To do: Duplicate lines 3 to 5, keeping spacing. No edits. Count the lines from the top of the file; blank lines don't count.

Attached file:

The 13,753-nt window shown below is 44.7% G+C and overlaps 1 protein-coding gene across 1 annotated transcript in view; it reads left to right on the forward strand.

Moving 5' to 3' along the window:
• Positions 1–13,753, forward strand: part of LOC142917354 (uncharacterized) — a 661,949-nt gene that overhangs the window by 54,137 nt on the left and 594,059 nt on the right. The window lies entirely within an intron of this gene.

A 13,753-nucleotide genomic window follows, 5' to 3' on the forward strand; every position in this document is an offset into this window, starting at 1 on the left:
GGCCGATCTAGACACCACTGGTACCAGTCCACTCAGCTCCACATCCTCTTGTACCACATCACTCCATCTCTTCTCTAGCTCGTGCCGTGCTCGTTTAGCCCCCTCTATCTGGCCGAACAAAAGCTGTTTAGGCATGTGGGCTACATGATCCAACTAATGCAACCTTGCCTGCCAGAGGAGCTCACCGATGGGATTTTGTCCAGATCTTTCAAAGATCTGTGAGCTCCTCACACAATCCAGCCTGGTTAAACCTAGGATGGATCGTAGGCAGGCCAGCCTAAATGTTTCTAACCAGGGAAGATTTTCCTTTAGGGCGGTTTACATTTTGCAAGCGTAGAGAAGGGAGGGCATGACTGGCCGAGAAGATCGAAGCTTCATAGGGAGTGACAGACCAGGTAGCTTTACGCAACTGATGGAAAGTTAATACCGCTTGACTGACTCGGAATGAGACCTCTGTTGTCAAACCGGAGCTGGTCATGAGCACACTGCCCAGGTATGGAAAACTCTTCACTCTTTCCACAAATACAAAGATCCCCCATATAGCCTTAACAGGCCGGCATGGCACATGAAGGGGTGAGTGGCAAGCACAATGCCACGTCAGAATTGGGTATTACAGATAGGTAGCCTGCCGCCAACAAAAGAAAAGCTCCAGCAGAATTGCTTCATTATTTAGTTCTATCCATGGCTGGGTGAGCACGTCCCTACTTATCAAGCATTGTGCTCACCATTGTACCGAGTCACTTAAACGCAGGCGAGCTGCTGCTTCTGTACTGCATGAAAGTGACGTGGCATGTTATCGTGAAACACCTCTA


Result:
• Positions 1–13,753, forward strand: part of LOC142917354 (uncharacterized) — a 661,949-nt gene that overhangs the window by 54,137 nt on the left and 594,059 nt on the right. The window lies entirely within an intron of this gene.

A 13,753-nucleotide genomic window follows, 5' to 3' on the forward strand; every position in this document is an offset into this window, starting at 1 on the left:
GGCCGATCTAGACACCACTGGTACCAGTCCACTCAGCTCCACATCCTCTTGTACCACATCACTCCATCTCTTCTCTAGCTCGTGCCGTGCTCGTTTAGCCCCCTCTATCTGGCCGAACAAAAGCTGTTTAGGCATGTGGGCTACATGATCCAACTAATGCAACCTTGCCTGCCAGAGGAGCTCACCGATGGGATTTTGTCCAGATCTTTCAAAGATCTGTGAGCTCCTCACACAATCCAGCCTGGTTAAACCTAGGATGGATCGTAGGCAGGCCAGCCTAAATGTTTCTAACCAGGGAAGATTTTCCTTTAGGGCGGTTTACATTTTGCAAGCGTAGAGAAGGGAGGGCATGACTGGCCGAGAAGATCGAAGCTTCATAGGGAGTGACAGACCAGGTAGCTTTACGCAACTGATGGAAAGTTAATACCGCTTGACTGACTCGGAATGAGACCTCTGTTGTCAAACCGGAGCTGGTCATGAGCACACTGCCCAGGTATGGAAAACTCTTCACTCTTTCCACAAATACAAAGATCCCCCATATAGCCTTAACAGGCCGGCATGGCACATGAAGGGGTGAGTGGCAAGCACAATGCCACGTCAGAATTGGGTATTACAGATAGGTAGCCTGCCGCCAACAAAAGAAAAGCTCCAGCAGAATTGCTTCATTATTTAGTTCTATCCATGGCTGGGTGAGCACGTCCCTACTTATCAAGCATTGTGCTCACCATTGTACCGAGTCACTTAAACGCAGGCGAGCTGCTGCTTCTGTACTGCATGAAAGTGACGTGGCATGTTATCGTGAAACACCTCTA